Confession of a Scattered Mom
There are some days in which I realize I am a total failure as a mother. When I feel like it’s a miracle that my children aren’t roaming the streets in rags begging people for food.
Other days there are little things that bother me but I manage to shrug them off. Like when I look over at my daughter in church and see that she is wearing leggings with holes in the knees and the front of her coat is dirty; or a particularly busy week has gone by and I can’t remember the last time the bathing-aversive Number 2 has taken a shower; or the days when I realize all of my kids are shaggy-headed and their nails are twice as long as mine because I can never seem to get the routine stuff done regularly.
I can usually sigh and say to myself, I am doing my best, they are healthy and happy and these little things won’t matter in 10 years.
But then something bigger will be brought to my attention.
Take what happened the other day, as an example.
I got the following email:
Here’s my confession: I didn’t know he was playing the recorder.
I guess if I think really hard, I remember him telling me he had to bring his recorder into class. If I dig deep, I can vaguely remember reading a class expectations handout when school started that said they would be continuing the recorder program they started last year.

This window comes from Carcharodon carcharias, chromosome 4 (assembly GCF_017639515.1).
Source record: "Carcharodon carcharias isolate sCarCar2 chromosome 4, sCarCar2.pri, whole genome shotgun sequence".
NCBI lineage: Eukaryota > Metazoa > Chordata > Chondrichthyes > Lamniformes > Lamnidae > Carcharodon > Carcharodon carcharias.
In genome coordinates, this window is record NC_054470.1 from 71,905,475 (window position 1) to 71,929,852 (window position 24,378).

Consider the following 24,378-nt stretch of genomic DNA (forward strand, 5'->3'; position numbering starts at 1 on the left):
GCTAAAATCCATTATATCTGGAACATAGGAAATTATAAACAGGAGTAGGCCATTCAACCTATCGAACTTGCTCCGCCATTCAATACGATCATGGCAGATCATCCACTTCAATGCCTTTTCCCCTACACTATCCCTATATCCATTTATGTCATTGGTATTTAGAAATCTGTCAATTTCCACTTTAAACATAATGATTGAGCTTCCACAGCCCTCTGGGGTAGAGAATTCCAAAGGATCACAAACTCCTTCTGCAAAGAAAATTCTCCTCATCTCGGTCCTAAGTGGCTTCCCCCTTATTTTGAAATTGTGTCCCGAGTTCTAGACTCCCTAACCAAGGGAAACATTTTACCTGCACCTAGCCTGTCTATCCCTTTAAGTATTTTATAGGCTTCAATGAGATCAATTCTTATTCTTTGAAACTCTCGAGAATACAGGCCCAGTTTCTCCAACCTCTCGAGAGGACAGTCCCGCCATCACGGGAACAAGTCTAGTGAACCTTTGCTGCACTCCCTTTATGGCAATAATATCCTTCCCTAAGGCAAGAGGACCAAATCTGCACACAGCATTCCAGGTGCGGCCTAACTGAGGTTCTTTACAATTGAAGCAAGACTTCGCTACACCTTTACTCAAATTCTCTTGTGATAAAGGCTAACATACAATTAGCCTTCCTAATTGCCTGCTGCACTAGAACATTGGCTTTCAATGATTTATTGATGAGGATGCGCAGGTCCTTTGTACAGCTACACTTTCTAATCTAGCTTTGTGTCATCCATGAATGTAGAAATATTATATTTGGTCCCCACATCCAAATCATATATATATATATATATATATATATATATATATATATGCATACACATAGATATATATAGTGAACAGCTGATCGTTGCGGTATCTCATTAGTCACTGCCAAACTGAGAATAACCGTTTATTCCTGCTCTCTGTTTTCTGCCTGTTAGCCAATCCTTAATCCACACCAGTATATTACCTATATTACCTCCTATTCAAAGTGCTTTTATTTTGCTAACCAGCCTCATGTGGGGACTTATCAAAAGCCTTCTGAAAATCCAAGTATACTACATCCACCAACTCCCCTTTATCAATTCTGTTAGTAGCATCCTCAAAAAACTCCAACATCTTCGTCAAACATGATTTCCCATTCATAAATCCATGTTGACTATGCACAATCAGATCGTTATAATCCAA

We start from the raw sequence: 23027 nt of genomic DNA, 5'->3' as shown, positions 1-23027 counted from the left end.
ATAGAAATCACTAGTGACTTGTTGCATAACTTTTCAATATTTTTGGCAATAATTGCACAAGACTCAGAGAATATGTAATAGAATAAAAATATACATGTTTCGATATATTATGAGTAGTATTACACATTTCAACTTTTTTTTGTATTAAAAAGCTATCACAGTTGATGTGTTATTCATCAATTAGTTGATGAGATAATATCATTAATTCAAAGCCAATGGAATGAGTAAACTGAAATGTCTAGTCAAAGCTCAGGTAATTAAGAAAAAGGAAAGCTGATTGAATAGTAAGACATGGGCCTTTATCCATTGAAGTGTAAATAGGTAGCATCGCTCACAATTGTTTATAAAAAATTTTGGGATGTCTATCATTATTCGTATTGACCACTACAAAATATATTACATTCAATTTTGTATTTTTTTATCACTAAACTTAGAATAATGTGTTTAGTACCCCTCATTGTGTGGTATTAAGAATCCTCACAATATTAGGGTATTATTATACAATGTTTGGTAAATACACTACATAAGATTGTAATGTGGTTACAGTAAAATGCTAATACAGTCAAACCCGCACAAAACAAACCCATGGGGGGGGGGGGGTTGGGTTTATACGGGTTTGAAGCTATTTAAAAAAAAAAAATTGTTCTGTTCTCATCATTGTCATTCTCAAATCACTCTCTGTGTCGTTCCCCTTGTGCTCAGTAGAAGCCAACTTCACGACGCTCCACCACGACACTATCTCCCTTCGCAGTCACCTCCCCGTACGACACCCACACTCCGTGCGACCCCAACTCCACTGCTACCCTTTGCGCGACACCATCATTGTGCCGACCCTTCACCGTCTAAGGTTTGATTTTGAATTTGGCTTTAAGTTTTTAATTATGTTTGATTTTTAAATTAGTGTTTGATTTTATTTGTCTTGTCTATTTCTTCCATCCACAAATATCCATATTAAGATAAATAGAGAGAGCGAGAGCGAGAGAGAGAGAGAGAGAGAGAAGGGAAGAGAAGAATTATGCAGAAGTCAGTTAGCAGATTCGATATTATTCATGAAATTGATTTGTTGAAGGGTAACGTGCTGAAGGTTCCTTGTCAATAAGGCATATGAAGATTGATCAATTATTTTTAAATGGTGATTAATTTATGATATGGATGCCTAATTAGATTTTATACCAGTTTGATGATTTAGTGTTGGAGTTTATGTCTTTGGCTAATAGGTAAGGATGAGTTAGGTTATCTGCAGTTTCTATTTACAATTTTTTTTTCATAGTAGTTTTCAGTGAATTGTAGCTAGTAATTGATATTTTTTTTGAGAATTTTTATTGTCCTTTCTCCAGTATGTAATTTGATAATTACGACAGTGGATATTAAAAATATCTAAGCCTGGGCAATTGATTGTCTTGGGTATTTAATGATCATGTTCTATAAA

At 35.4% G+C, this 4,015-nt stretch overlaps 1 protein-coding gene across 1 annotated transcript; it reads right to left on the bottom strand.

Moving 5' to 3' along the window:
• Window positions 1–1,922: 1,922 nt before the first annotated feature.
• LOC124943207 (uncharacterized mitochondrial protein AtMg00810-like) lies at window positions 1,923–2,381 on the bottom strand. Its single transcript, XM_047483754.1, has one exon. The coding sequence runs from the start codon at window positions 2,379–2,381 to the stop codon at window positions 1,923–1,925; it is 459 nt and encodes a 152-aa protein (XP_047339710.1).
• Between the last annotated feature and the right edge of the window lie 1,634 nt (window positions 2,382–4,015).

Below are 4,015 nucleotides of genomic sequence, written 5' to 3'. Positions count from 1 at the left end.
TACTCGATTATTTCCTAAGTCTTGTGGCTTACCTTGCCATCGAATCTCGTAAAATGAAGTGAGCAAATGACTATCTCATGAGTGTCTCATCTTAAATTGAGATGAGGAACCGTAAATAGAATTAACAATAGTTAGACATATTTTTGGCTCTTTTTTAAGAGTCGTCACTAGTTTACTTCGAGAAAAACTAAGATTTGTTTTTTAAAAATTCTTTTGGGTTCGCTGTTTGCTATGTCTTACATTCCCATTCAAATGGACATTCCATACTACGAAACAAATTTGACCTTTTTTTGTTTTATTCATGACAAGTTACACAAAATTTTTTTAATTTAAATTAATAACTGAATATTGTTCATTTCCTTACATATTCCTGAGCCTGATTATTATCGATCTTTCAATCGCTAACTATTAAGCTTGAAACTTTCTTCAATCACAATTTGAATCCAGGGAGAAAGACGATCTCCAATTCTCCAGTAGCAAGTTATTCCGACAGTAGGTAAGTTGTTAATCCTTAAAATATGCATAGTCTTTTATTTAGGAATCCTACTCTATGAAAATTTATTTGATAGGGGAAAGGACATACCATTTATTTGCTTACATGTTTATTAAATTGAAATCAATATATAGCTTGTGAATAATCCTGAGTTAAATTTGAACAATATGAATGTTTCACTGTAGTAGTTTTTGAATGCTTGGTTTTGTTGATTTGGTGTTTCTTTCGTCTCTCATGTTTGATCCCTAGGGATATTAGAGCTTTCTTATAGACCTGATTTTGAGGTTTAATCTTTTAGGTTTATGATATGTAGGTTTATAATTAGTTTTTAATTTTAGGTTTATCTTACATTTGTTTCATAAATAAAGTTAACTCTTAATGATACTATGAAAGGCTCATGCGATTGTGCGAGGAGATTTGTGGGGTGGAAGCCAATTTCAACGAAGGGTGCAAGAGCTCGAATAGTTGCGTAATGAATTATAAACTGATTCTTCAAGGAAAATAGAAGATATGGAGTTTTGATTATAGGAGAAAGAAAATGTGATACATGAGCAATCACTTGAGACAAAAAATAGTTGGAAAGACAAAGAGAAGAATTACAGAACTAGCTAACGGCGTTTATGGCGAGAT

- I have never seen him play the recorder this year.
- I have never reminded him to practice.
- I haven’t asked him how things were going with it.
- I have been totally oblivious to this.
I had failed.
Last year the recorder was a big thing. We had to buy one and remember to put it in his backpack on the night before music class every week. I reminded him to practice and listened to the familiar shrill notes that brought 3rd grade memories to me. I helped him study for tests on the scales.
This year he started playing the flute and we have been focused on that. I remind him to practice, I listen, I make sure he brings his flute and music on the appropriate days, I pick him up from band practice after school every Wednesday.
Most are things that I should have been doing for the recorder as well.
Unbeknownst to me, quietly, in the background, he has been doing what he needs to do to succeed in music class. Somehow he brings his recorder every week (without me telling him) and his performance grades are excellent even though I have never seen him practice.
It’s almost like he doesn’t even need me.
Maybe I am not such a failure after all*.
*Disclaimer: Don’t try this at home. I am pretty convinced that this failure on my part would have resulted in failure on my child’s part had this been any of my other kids. Number 2 carries all the self-discipline for the family.